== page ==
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10 lessons from the COVID-19 pandemic to keep using when it’s over

Many countries have already passed the 100-day mark in lockdown.  As we’re getting used to the new normal, I wanted to share some valuable lessons and best practices I learned during lockdown while I was studying my Full-Time MBA at Imperial that can also be applied to life beyond the pandemic.

1. Your house is not a classroom, but it can work as one

Even before the pandemic, an increasing number of people were being given the option to work or study from home. With the future of work irreversibly changed by the events of this year, it’s important to make sure your living space is suitable for productivity should this become a necessity.

Studying from home offers a lot of distractions and temptations: the dog has to go out, your neighbour is remodeling his house, and then there’s that growing pile of laundry that you’ve been meaning to get around to. The solution to this is separation - find a quiet space away from everything else, with good lighting (next to a window is preferable), some plants around your desk (nature makes everything better!) and plenty of space to help you get things done.

Of course, not everyone will have access to the perfect home working setup, so it’s important to maximise your use of what you already have. My home working must-haves are as follows:

  • A good pair of headphones

  • A laptop stand (or a few books under the base) - your eyes should be nearly level with the top of the screen

  • Light on your face for videocalls

  • Casual clothing – try to find something comfortable that isn’t your pyjamas

2. Daily routines keep us sane

It’s sometimes easy to forget how daily routines can help us make our lives easier and improve our wellbeing. To address this (and avoid spending the whole day on the couch), creating routines has become my new daily ritual. We are all going to fail at following a strict schedule at times (life happens) but creating some structure can help us feel more productive, and remind us what our critical priorities are for the day.

There are also several apps to help improve your productivity that I’ve found extremely useful. Two of my favourites are Trello; a Kanban style list-making app with a really intuitive design, and Pomodoro; a time management tool that breaks down work into small intervals (usually five and 25 minute breaks)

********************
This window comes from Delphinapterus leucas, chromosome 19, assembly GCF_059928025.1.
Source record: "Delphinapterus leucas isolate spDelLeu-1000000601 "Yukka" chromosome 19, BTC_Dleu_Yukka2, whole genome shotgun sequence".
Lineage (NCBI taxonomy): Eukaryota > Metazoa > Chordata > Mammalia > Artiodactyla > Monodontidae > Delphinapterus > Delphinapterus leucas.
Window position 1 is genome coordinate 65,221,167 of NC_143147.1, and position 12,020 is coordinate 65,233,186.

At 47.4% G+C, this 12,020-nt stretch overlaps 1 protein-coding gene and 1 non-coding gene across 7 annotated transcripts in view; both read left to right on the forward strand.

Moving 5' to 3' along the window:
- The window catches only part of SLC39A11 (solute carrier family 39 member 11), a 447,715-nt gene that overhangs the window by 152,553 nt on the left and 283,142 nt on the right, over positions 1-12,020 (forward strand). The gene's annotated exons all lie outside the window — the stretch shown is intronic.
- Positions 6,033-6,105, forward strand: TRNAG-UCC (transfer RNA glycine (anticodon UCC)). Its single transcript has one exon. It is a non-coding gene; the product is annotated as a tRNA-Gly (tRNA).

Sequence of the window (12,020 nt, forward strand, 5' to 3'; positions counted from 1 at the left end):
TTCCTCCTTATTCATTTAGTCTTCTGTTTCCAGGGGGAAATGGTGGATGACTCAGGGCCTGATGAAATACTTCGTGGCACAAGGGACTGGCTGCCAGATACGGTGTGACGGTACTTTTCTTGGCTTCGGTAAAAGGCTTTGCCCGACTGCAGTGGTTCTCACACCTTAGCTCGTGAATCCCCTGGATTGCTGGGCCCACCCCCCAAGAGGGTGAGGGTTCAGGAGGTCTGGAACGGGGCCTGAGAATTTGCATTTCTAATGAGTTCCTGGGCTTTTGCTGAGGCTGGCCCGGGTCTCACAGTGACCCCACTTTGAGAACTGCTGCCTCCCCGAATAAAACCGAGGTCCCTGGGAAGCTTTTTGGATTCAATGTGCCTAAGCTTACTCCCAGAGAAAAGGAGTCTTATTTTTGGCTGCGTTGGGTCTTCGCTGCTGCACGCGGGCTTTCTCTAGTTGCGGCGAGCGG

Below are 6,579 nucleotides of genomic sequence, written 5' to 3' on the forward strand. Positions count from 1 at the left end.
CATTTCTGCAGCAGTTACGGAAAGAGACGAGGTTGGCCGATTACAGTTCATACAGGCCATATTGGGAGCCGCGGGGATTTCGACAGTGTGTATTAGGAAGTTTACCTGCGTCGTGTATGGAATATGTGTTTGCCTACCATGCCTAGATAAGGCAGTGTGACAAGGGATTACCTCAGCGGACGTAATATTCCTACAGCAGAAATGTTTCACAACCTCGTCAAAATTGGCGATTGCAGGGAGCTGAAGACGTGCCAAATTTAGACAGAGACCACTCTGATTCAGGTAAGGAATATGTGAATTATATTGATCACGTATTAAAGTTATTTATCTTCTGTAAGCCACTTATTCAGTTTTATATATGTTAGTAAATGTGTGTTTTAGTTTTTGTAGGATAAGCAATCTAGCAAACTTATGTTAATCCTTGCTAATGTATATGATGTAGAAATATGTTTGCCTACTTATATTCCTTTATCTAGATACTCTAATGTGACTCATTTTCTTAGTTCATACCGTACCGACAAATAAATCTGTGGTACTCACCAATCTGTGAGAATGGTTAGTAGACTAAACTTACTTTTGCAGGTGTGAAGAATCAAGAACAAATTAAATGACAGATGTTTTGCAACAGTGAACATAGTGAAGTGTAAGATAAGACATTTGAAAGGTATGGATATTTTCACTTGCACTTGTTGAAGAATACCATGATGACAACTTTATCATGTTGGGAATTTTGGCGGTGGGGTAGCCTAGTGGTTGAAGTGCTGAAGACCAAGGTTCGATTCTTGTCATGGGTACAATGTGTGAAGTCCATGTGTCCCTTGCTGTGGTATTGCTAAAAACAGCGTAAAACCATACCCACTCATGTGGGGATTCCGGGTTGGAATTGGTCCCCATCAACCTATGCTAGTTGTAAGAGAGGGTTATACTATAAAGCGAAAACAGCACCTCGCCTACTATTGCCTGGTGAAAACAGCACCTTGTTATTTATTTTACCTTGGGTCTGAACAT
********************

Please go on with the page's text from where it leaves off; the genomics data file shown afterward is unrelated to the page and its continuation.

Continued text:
Remember: little wins and small boosts in motivation are your best friends in times like these!

3. Use to-do lists

Almost everyone struggles to get things done from time to time, especially now. Some of us even struggle with the stage before that, figuring out what we need to do in the first place. The answer: to-do lists.

Having to-do lists helps you break down tasks and achieve quick wins throughout the day. A simple example of this would be grocery shopping. At a time when it’s less desirable than ever to spend time in the supermarket, pre-planning my meals for the week and having shopping lists has helped me save time and be way more efficient, which means fewer visits to the store. Plus, who doesn’t love that feeling of satisfaction you get from ticking items off your list?!

4. Make family time part of your routine

One of the most important practices I have established during the pandemic is setting aside some time each week to talk to my family and friends. Previously I was used to speaking with them while multitasking; whether on the way to work, out for a walk, cleaning up the house or walking the dog. For me, living abroad meant conversations were always sporadic and with each family member or friend individually. Sometimes I got lucky and got two of them at the same time. There was never a schedule.

Over the lockdown period I’ve found that by scheduling regular meetings with them, I’ve been able to get my whole family together, as well as groups of friends, for a weekly virtual drink or dinner. I’ve made it a regular part of my routine and plan on continuing the tradition as we move away from lockdown.

5. Gyms are good, parks are better